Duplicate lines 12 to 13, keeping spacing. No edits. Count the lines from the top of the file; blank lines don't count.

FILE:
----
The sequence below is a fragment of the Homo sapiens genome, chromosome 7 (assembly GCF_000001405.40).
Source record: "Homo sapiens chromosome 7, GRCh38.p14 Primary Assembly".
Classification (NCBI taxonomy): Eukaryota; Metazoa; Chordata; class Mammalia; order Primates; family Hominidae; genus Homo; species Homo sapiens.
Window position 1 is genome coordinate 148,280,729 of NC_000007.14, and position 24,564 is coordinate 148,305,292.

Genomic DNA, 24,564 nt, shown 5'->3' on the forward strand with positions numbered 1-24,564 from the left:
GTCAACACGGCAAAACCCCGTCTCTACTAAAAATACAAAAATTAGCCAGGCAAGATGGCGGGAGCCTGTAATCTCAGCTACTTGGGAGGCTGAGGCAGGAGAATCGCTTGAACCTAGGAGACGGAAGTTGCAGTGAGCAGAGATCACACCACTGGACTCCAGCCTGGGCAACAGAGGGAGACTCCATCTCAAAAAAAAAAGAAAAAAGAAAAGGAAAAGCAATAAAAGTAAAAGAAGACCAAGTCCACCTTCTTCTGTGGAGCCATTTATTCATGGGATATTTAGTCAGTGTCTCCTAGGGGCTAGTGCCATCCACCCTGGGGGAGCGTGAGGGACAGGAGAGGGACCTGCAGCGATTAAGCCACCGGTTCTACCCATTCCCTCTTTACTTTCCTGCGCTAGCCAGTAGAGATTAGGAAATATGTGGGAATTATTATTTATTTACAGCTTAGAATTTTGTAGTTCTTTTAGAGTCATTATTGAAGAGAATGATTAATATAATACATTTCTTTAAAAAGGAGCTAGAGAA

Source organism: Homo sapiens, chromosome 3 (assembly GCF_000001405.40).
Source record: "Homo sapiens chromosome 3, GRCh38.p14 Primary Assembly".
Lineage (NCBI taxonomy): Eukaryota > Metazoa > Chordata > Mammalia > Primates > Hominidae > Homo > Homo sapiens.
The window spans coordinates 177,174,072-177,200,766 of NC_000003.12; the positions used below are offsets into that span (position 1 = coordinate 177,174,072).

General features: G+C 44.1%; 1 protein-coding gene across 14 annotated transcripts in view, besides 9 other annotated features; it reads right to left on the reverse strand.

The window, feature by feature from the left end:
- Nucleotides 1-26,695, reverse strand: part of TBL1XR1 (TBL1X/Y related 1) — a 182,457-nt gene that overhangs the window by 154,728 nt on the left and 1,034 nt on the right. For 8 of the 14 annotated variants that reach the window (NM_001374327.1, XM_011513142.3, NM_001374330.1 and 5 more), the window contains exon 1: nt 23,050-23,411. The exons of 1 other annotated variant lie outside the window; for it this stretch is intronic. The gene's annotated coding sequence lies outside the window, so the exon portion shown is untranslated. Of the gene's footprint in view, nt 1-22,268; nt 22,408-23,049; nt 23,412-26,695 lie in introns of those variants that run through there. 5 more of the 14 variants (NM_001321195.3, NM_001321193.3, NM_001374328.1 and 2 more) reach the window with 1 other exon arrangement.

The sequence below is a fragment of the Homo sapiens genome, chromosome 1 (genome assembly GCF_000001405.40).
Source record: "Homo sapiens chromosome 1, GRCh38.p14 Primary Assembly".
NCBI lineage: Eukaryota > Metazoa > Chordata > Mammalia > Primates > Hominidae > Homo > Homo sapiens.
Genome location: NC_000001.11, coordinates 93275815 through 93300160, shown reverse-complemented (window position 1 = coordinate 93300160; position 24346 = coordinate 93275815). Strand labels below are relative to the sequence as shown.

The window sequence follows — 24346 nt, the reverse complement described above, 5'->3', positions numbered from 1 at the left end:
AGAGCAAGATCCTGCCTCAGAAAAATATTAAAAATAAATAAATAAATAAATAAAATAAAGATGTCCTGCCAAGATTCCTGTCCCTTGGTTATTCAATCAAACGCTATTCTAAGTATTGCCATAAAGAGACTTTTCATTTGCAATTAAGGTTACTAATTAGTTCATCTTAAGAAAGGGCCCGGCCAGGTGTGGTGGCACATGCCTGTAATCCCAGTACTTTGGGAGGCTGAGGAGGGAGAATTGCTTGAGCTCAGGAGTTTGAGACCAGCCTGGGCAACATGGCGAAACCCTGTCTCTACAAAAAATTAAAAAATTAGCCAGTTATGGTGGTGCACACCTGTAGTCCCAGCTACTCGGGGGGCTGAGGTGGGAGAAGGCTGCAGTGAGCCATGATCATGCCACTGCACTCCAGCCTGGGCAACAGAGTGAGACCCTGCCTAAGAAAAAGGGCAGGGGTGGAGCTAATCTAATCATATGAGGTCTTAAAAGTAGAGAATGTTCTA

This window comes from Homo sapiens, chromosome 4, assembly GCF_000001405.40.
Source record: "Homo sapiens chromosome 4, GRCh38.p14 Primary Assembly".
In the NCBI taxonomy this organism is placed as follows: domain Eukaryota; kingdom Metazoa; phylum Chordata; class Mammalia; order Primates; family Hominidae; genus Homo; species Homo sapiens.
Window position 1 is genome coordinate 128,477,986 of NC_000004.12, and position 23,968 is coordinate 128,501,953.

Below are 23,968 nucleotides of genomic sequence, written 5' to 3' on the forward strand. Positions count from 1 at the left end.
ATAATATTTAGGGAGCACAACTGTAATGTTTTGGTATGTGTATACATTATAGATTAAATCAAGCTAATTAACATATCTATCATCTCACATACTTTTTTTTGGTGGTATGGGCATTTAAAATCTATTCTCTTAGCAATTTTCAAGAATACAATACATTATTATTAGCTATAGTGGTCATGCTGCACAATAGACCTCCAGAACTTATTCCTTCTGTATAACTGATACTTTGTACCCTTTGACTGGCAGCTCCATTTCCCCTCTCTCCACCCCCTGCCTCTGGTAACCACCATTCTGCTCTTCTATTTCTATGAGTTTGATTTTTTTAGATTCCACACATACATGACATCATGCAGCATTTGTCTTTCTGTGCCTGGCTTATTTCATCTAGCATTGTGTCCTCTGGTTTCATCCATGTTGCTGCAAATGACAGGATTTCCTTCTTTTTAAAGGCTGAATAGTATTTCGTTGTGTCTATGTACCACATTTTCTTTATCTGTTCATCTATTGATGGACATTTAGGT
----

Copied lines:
The window, feature by feature from the left end:
- Nucleotides 1-26,695, reverse strand: part of TBL1XR1 (TBL1X/Y related 1) — a 182,457-nt gene that overhangs the window by 154,728 nt on the left and 1,034 nt on the right. For 8 of the 14 annotated variants that reach the window (NM_001374327.1, XM_011513142.3, NM_001374330.1 and 5 more), the window contains exon 1: nt 23,050-23,411. The exons of 1 other annotated variant lie outside the window; for it this stretch is intronic. The gene's annotated coding sequence lies outside the window, so the exon portion shown is untranslated. Of the gene's footprint in view, nt 1-22,268; nt 22,408-23,049; nt 23,412-26,695 lie in introns of those variants that run through there. 5 more of the 14 variants (NM_001321195.3, NM_001321193.3, NM_001374328.1 and 2 more) reach the window with 1 other exon arrangement.